A divorce can be a financially unnerving experience, particularly for a person who has become dependent on their soon-to-be ex-spouse’s income. When a California couple goes through a divorce, the dependent spouse may wonder how they will make ends meet once they are on their own. One option they may have during their divorce to allay their financial worries is spousal support.
Spousal support is also called alimony and is the payment of money from one former spouse to the other. Not all divorces involve awards or agreements for alimony. A person’s family law attorney can advise them on whether spousal support is a possibility in their divorce.
When a court does take a request for spousal support under advisement, it will look at many factors to decide if it is appropriate. This post will explore some of those factors, but as with all posts on this blog, readers should remember that no part of this post contains legal advice.
Considerations for requests for spousal support
As stated, not all divorces involve orders of spousal support. In some cases, individuals emerge from their marriages capable of supporting themselves and their financial requirements. When a party alleges that they will not be able to support themselves, their divorce court will look at specific factors, including but not limited to:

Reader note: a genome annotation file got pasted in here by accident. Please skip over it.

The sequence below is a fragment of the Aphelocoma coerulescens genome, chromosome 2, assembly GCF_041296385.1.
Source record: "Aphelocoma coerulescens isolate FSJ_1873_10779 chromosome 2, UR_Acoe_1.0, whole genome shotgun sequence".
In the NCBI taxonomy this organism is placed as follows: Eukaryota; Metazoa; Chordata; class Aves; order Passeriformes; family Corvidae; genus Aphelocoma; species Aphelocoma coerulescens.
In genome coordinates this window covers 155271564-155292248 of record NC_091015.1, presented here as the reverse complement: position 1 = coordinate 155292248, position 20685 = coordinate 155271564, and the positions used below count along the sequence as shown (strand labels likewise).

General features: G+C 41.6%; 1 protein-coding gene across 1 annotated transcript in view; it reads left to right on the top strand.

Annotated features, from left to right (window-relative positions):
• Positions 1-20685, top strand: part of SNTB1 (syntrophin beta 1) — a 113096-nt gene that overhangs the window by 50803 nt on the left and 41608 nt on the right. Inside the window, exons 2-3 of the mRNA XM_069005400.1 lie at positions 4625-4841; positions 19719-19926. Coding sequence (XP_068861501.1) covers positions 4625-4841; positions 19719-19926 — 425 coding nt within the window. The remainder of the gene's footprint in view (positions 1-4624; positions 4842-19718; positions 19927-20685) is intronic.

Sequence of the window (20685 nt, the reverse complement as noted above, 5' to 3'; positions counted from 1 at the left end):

- The age of the parties and their health
- The length of the parties’ marriage
- The standard of living enjoyed by the parties and their needs relative to that established standard
- The ability of the spouse who will pay to provide support to their ex
- The earning capacities of the parties and the ability of the requesting party to seek employment
- Instances of distress, domestic violence, or other actions in the marriage
For example, a party who was in a long-term marriage and who gave up their career to raise their children while their partner worked may claim that they are not prepared to re-enter the workforce after decades out because they no longer have the requisite skills to find gainful employment.
Types of spousal support available in California
Many spousal support orders require paying spouses to provide their exes with monthly payments for support. However, spousal support can be paid in different arrangements. One way that spousal support can be paid is as a lump sum. In this type of arrangement, the paying spouse sends their ex one payment that constitutes the entire support amount that will exist between them.
Spousal support can last for short duration of time, such as to help recipient spouses get ready to re-enter the workforce, but can also last for the entirety of a recipient spouse’s life. The above-mentioned factors will influence how long and how much support a recipient spouse receives. No reader should assume that their spousal support outcome will be the same as anyone else’s as such determinations are based on the facts of specific cases.
Support between ex-spouses is important for many people to continue to live once their marriages is over. A person who has financial concerns about their post-divorce life can talk to their trusted family law attorney about their spousal support options.